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NEWS DAY | Sunshine Week, censorship and jail
UPDATED 3/21/2014: Last night I wrote about open government and free press issues — and a few hours later, #TurkeyBlockedTwitter started climbing to the top of the Twitter charts, as Turkish Prime Minister Recep Tayyip Erdogan blocked his country's citizens and journalists from using the social media network. That's one more step in Turkey's repression of open information and free press — the mirror opposite of the open information celebrated here during Sunshine Week, March 16-22.
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On March 14, Timberjay Newspapers publisher Marshall Helmberger accepted the 2014 John Finnegan Freedom of Information for his work in forcing the St. Louis County school district to reveal irregularities in a construction project. The award, given annually by the Minnesota Council on Government Information (MNCOGI), honors a Minnesotan who fights for freedom of information.
I wasn't able to attend the event, so the quotes that follow are taken from MNCOGI's blog. According to MNCOGI, they
"... honored Helmberger for his nearly three-year legal fight to uncover construction cost irregularities by the St. Louis County school district. The district and its contractor refused to disclose figures for a taxpayer-funded school construction project. Timberjay vs. Johnson Controls reached the Minnesota Supreme Court and prompted a legislative push to clarify how such contracts are structured."
Thanking the organization, Helmberger said he was glad that “Minnesotans still appreciate German-Norwegian stubbornness.”
MNCOGI's award is given each year as part of Sunshine Week. The event wasn't entirely a love-fest, as former Supreme Court Justice Paul Anderson gave a keynote address in which he both praised the role of a free press and criticized the press for sometimes-inaccurate reporting. Overall, though, the annual award serves to mark the importance of both journalistic watchdogs and open government information.
The celebration seems bittersweet to me this year, as I read story after story of repression of free press around the world.
I'm particularly aware of the situation in Turkey, because one of my students is from Turkey. A columnist in the New York Times described the repression of the press there, including this example:
"In one of the recorded conversations, Mr. Erdogan called Fatih Sarac, a top executive at Haberturk, a popular news channel, to reprimand him for airing the critical views of an opposition leader. Mr. Sarac, a confidant of Mr. Erdogan who suddenly became a top executive at Haberturk in 2012, apologized to the prime minister, telling him: 'Yes sir, I will have it cut in just two minutes, sir.' He then made a hasty call to tell his subordinates to take it off the air. In another phone call, Mr. Erdogan questioned Mr. Sarac about a story on Haberturk that criticized the government’s health reforms. The reporters and editor responsible for the story were soon fired."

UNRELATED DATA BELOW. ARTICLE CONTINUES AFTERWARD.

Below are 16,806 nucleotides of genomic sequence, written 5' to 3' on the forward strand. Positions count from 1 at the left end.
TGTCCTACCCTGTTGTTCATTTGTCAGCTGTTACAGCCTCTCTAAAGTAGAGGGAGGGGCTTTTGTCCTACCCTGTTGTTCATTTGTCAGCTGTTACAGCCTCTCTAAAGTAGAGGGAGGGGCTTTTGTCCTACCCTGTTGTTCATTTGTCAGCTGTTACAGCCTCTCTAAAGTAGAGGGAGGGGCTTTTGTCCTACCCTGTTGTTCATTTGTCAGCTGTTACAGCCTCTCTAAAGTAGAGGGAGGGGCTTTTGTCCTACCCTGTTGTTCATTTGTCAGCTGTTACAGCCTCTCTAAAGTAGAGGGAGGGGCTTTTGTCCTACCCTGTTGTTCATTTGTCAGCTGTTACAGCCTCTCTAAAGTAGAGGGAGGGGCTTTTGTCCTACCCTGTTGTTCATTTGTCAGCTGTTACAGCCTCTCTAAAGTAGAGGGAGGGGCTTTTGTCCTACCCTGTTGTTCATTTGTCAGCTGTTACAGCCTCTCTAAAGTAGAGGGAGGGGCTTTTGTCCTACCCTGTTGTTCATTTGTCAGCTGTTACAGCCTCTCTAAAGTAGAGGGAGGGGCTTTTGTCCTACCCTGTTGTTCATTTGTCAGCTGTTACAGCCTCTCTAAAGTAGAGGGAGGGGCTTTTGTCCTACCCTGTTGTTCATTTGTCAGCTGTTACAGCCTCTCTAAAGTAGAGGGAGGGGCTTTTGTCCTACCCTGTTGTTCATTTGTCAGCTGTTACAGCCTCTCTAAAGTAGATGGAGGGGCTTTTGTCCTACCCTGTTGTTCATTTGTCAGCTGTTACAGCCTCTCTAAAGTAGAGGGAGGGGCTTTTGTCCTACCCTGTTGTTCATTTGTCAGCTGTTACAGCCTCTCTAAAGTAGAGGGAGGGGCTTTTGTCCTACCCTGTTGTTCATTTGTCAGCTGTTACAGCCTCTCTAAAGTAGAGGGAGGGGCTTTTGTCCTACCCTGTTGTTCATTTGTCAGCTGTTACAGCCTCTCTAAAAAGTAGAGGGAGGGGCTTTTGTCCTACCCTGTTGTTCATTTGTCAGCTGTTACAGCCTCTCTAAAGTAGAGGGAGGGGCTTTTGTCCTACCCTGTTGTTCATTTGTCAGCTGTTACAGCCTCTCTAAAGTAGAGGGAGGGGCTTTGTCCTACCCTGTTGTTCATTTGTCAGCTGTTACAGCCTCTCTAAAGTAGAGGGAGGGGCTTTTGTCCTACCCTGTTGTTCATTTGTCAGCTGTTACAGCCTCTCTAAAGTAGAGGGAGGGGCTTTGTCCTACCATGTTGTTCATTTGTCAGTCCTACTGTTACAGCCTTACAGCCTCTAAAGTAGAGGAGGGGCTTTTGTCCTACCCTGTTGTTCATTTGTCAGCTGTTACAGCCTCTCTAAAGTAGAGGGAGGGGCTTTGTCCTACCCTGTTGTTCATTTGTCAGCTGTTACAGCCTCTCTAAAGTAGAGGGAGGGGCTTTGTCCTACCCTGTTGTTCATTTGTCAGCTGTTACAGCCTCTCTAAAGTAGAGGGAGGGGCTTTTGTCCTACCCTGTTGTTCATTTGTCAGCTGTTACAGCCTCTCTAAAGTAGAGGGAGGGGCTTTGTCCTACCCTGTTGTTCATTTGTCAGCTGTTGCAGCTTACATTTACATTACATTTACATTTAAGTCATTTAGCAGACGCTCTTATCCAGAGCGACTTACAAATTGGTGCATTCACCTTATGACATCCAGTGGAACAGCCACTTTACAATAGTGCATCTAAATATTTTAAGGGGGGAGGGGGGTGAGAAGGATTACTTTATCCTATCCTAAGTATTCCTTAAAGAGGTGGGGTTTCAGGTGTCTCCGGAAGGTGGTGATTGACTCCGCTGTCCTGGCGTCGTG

"Russia’s Internet has remained largely free, but a law that took effect on Feb. 1 allowed the authorities to order providers to block sites containing “extremist” content or calls for unauthorized public gatherings. Thursday was the first time that the authorities had used the law to block posts by prominent opposition figures. In addition to Mr. Kasparov’s site, the order blocked access to Daily Journal and Grani.ru, both sites that routinely carry content critical of Kremlin policy."
In China, some journalists have been complicit in a kind of strange self-censorship. As described in this article in the New York Times, they have agreed to ask only pre-approved questions at a "press conference."
"But unbeknownst to many people in China, all the questions had been vetted in advance, with foreign reporters and Foreign Ministry officials having negotiated over what topics were permissible, and then how the acceptable questions would be phrased.
"This year CNN, Reuters, CNBC, The Associated Press and The Financial Times were among the outlets permitted to ask questions."
In Egypt, information is not free, and neither are journalists. Four Al Jazeera journalists have been imprisoned for months on trumped-up charges.
"Institutions including the White House, the European Union and the United Nations have called for the release of the journalists, and for press freedoms to be upheld.
"Freedom of speech in Egypt has been the focus of mounting global concern since the government adopted a hard-line approach toward journalists. The country was ranked the third-deadliest destination for journalists in 2013 by the Committee to Protect Journalists."
The annual Sunshine Week celebration is an opportunity for renewed commitment to both open government here and support for journalists around the world.